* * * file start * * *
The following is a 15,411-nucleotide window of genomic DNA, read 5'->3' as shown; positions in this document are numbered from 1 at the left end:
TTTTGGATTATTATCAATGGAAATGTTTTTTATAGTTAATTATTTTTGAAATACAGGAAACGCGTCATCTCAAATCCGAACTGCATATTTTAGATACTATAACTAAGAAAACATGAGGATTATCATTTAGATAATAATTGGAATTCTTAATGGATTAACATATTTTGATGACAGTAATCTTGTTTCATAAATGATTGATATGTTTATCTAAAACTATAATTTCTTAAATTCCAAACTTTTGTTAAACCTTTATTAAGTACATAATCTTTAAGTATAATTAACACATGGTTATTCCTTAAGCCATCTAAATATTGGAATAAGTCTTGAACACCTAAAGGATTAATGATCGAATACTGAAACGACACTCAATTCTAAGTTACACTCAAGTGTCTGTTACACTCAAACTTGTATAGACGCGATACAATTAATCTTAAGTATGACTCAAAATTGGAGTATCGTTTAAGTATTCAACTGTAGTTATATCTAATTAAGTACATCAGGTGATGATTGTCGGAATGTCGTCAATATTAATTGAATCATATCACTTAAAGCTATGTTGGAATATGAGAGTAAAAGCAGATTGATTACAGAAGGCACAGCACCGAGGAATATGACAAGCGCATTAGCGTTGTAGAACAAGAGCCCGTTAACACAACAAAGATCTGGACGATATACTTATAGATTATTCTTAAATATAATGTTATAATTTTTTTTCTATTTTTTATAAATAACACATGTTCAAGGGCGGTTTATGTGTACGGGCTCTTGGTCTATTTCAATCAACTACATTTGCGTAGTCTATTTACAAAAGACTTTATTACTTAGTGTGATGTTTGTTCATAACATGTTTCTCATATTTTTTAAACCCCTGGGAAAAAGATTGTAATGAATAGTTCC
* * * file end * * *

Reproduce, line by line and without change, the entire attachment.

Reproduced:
The following is a 15,411-nucleotide window of genomic DNA, read 5'->3' as shown; positions in this document are numbered from 1 at the left end:
TTTTGGATTATTATCAATGGAAATGTTTTTTATAGTTAATTATTTTTGAAATACAGGAAACGCGTCATCTCAAATCCGAACTGCATATTTTAGATACTATAACTAAGAAAACATGAGGATTATCATTTAGATAATAATTGGAATTCTTAATGGATTAACATATTTTGATGACAGTAATCTTGTTTCATAAATGATTGATATGTTTATCTAAAACTATAATTTCTTAAATTCCAAACTTTTGTTAAACCTTTATTAAGTACATAATCTTTAAGTATAATTAACACATGGTTATTCCTTAAGCCATCTAAATATTGGAATAAGTCTTGAACACCTAAAGGATTAATGATCGAATACTGAAACGACACTCAATTCTAAGTTACACTCAAGTGTCTGTTACACTCAAACTTGTATAGACGCGATACAATTAATCTTAAGTATGACTCAAAATTGGAGTATCGTTTAAGTATTCAACTGTAGTTATATCTAATTAAGTACATCAGGTGATGATTGTCGGAATGTCGTCAATATTAATTGAATCATATCACTTAAAGCTATGTTGGAATATGAGAGTAAAAGCAGATTGATTACAGAAGGCACAGCACCGAGGAATATGACAAGCGCATTAGCGTTGTAGAACAAGAGCCCGTTAACACAACAAAGATCTGGACGATATACTTATAGATTATTCTTAAATATAATGTTATAATTTTTTTTCTATTTTTTATAAATAACACATGTTCAAGGGCGGTTTATGTGTACGGGCTCTTGGTCTATTTCAATCAACTACATTTGCGTAGTCTATTTACAAAAGACTTTATTACTTAGTGTGATGTTTGTTCATAACATGTTTCTCATATTTTTTAAACCCCTGGGAAAAAGATTGTAATGAATAGTTCC